What’s behind paper retractions? (5)
by Adam Marcus and Ivan Oransky, Labtimes 06/2011

Photo: zettberlin / Source: PHOTOCASE


  • A leading Japanese virologist gets a ten-year publishing ban from the American Society of Microbiology – which publishes Infection and Immunity, The Journal of Clinical Microbiology, and others – after many of his articles were found to have evidence of data manipulation.
  • The Indian Journal of Dermatology bans a group of Tunisian researchers from publishing in the journal for five years after the authors were found to have plagiarised.
  • The editor of The Journal of Clinical Microbiology lets readers know that an author who – among other things – plagiarised in a paper will be banned from publishing in American Society for Microbiology (ASM) journals for two years.

What these items have in common, of course, is that journals or their publishers have imposed serious sanctions on authors guilty of misdeeds. But as we’ve learned in more than a year of covering retraction notices like these on Retraction Watch, not everyone agrees such bans are a good idea.

Liz Wager, chair of the Committee on Publication Ethics (COPE), says disciplining researchers should be left to institutions and employers. “That’s not the editors’ role. We stress (in the COPE guidelines) that the purpose of retraction is to clean up the literature and ensure its integrity NOT to punish authors ….. so, if you ban them that rather goes against the spirit of the thing.”

Wager also notes that there are potential legal issues: COPE has been warned that such bans could be considered “restraint of trade”. That’s something International Association of Scientific, Technical & Medical (STM) Publishers CEO Michael Mabe also mentions.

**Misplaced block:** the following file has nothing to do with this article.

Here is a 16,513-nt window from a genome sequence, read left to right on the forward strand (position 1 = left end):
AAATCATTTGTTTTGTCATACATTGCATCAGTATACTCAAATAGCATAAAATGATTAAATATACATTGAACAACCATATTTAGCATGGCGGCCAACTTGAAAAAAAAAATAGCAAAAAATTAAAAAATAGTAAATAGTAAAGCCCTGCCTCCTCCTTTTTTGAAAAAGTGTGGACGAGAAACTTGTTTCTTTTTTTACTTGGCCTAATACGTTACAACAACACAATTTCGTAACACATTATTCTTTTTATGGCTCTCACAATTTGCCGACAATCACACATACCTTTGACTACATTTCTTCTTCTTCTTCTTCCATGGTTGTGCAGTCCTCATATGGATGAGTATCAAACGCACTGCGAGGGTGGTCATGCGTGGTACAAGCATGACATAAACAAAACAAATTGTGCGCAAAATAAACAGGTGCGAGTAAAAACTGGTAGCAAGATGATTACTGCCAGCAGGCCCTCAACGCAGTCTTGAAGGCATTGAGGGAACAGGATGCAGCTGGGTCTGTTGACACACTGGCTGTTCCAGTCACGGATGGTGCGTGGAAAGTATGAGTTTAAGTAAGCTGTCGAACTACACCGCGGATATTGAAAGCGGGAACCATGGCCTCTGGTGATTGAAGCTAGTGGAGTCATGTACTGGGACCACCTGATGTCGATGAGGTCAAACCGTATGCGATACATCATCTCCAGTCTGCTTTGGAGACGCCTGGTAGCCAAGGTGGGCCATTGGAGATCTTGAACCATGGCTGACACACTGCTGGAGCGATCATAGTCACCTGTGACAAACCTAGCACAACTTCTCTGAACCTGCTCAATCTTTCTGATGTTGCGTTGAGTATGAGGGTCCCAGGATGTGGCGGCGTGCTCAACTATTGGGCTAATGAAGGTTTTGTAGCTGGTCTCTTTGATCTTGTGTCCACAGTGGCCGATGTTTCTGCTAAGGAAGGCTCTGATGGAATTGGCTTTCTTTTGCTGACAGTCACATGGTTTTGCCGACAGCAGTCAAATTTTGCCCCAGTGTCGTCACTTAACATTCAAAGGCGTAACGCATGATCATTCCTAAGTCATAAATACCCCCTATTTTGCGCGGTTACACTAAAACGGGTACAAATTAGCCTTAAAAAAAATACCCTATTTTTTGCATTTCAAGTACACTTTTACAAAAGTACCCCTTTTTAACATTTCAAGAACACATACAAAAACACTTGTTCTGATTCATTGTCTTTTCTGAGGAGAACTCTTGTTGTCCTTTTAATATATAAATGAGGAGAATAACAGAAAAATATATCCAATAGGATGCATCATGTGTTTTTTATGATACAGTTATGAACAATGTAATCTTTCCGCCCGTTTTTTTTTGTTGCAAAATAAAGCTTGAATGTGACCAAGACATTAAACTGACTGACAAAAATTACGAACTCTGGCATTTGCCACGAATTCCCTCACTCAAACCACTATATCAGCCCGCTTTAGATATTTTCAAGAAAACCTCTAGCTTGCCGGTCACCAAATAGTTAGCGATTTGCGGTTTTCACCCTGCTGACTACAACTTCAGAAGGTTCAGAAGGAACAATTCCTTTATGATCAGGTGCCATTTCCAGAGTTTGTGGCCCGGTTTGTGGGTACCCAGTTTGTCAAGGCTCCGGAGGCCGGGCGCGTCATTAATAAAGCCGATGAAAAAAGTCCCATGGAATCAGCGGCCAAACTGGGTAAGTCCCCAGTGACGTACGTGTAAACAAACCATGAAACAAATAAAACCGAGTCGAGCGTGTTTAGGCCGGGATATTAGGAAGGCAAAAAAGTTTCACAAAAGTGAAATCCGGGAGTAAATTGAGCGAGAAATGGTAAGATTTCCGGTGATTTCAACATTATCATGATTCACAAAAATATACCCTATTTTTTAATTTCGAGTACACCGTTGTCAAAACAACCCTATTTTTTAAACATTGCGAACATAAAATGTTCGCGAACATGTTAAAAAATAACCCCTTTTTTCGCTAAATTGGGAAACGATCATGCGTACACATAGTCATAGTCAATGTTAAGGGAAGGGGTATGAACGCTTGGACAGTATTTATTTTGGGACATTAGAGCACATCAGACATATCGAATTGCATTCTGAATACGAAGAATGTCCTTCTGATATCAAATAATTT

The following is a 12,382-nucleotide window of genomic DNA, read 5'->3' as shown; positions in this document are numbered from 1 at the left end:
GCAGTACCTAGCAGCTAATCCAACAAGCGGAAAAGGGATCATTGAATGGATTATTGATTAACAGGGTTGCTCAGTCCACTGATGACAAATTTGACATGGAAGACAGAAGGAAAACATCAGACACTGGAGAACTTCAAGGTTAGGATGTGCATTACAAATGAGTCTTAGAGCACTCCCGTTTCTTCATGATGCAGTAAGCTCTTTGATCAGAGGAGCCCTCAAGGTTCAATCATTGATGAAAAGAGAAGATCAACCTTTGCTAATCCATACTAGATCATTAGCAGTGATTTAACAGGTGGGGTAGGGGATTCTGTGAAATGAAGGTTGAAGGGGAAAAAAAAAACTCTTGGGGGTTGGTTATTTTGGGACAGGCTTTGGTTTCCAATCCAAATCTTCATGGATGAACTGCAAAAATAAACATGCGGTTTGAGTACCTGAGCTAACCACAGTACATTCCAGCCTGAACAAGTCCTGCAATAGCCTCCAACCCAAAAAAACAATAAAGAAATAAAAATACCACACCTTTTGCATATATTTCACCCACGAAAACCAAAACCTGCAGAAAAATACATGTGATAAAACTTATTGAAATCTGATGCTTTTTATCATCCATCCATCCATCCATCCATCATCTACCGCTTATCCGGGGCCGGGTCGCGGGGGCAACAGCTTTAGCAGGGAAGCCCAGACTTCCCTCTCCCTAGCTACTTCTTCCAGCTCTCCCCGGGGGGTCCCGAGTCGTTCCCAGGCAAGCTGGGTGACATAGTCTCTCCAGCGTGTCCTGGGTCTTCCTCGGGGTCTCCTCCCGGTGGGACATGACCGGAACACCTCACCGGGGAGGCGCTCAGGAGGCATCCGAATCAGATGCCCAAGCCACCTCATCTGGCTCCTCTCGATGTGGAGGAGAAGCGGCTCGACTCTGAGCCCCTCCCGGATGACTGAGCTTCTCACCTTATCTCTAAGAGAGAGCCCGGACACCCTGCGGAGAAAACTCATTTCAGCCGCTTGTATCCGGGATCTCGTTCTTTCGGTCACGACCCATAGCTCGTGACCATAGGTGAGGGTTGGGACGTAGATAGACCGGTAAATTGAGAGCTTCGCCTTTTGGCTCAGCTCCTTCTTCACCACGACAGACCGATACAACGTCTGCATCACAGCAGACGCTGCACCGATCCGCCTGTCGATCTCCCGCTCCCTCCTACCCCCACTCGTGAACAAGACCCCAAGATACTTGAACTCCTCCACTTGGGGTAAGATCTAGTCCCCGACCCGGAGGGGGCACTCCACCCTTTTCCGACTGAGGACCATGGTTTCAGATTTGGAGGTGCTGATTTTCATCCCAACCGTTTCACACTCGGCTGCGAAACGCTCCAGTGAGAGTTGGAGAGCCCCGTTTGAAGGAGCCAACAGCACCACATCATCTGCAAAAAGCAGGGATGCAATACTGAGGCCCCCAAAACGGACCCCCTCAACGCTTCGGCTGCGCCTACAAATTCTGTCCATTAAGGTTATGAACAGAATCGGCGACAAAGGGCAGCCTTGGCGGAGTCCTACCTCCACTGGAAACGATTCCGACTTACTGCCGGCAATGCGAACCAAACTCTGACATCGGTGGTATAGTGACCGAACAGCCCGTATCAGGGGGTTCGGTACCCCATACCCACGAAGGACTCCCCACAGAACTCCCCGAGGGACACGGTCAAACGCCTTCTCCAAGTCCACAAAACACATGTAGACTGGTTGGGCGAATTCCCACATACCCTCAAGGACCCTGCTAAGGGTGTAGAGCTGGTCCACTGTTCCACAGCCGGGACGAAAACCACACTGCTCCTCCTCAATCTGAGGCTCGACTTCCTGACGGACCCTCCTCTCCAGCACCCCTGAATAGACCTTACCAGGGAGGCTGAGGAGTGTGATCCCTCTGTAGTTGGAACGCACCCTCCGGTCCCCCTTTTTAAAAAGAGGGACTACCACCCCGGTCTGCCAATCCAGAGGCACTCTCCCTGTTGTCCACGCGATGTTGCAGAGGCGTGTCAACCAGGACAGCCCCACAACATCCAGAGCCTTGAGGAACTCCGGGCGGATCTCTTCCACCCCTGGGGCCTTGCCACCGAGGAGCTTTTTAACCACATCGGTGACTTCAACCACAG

STM doesn’t have a particular sanctions policy, “Other than that we, of course, deprecate misconduct,” says Mabe. “As you probably know, publishers are very cautious about applying sanctions for ethical misconduct. The reason for this is that ‘banning’ someone would count as potentially restraint of trade and could be legally actionable by the author against the publisher (or indeed the editor instituting such a ban).”

The usual view, says Mabe, is that “sanctions are a matter for the author’s host institution (with whom they have an employer-employee relationship) or with a learned society.”

Some of this, then, is a question of who’s doing the banning. In the case of ASM, the editors were really just acting on behalf of a learned society. But individual journal bans, it would seem, go against COPE and STM guidelines.

Still, Wager acknowledges that “quite a few editors” don’t agree with COPE’s recommendation against bans. And we – with a lot of respect for COPE, we should note, whose guidelines we cite and agree with in nearly every other respect – are also among those who disagree.

While many fraudster researchers are punished, many others skate away free. Putting another arrow in editors’ sanction quiver is a good thing.

There is another precedent for such bans: When the U.S. Office of Research Integrity (ORI) finds someone guilty of fraud, it typically gets them to agree to exclude themselves from contracting or subcontracting with the U.S. government for some period of time, and also from serving on any Public Health Service boards – e.g. NIH funding peer review committees.

So: Bring on the bans.

The authors run the blog Retraction Watch:

Last Changed: 03.05.2012